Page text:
Discover MakerZone

MATLAB and Simulink resources for Arduino, LEGO, and Raspberry Pi

Learn more

Discover what MATLAB® can do for your career.

Opportunities for recent engineering grads.

Apply Today

Thread Subject:
bootstrap

Subject: bootstrap

From: Corinne

Date: 1 Apr, 2008 20:05:05

Message: 1 of 10

Hi all,
  I am having difficulties understanding the multiple
bootstrap functions available. I have been working with
bstrap and bootstrp. What I have is a 56x13 matrix,
represents data within grid boxes. I want to run 100 random
iterations of the data, and end up with the average rms
values at each grid box, or for each 56x13.

for the function bstrap(b,f,fun,x,varagin). I am having a
difficult time understanding what each variable means.
b=570 (the number of sample points i have), f=1, fun='rms'
and x=my data in rows. When I do this, I get back a 1x1x571,
all of the same number. And then I am still unsure how to
average 100 iterations...

Thanks in advance for any help!!
-Corinne

Subject: bootstrap

From: Peter Perkins

Date: 2 Apr, 2008 17:56:30

Message: 2 of 10

Corinne wrote:
> Hi all,
> I am having difficulties understanding the multiple
> bootstrap functions available. I have been working with
> bstrap and bootstrp. What I have is a 56x13 matrix,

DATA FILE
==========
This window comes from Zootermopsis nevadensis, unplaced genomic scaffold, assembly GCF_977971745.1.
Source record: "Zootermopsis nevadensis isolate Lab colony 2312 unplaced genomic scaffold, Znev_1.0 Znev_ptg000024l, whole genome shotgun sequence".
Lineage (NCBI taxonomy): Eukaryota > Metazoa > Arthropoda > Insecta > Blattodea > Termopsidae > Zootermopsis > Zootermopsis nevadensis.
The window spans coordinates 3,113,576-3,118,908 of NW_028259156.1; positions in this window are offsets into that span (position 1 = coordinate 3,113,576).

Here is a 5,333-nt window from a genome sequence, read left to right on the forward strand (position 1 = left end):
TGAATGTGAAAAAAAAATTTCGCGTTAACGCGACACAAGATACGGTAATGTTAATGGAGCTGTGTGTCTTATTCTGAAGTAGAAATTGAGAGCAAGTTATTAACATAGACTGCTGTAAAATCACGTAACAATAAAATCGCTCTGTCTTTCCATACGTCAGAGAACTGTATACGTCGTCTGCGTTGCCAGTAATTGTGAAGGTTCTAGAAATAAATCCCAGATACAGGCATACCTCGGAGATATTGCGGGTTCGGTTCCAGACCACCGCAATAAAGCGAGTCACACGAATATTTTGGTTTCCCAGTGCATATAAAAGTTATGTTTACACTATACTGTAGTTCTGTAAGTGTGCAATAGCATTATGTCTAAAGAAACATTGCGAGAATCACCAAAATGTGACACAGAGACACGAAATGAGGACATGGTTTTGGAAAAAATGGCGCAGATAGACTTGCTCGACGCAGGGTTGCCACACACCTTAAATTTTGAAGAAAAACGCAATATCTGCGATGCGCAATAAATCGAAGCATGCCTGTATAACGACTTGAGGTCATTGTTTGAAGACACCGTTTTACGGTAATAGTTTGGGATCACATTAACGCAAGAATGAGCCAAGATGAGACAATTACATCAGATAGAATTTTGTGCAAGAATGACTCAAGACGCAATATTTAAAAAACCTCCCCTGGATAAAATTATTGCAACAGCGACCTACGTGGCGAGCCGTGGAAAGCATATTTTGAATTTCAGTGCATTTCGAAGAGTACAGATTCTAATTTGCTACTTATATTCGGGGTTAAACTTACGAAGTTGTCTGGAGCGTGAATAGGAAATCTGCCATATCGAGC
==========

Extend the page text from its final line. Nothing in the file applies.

> represents data within grid boxes. I want to run 100 random
> iterations of the data, and end up with the average rms
> values at each grid box, or for each 56x13.

Corrine, bstrap is from the FEX, I think, and I'm not familiar with it.

BOOTSTRP is typically used to resample from data, compute some estimate
on each bootstrap sample, and then do something with the resulting
"bootstrap sampling distribution" of the bootstrap estimates. Often,
the final answer is the std dev of the bootstrap estimates.

 From your description, it's hard to tell what your data represent,
whether or how they are an independent sample (and therefore how you
want to resample them), and what estimate you're bootstrapping. It
almost sounds like you want to do a stratified bootstrap, but it's hard
to tell from your description.

Subject: bootstrap

From: Corinne

Date: 2 Apr, 2008 22:12:01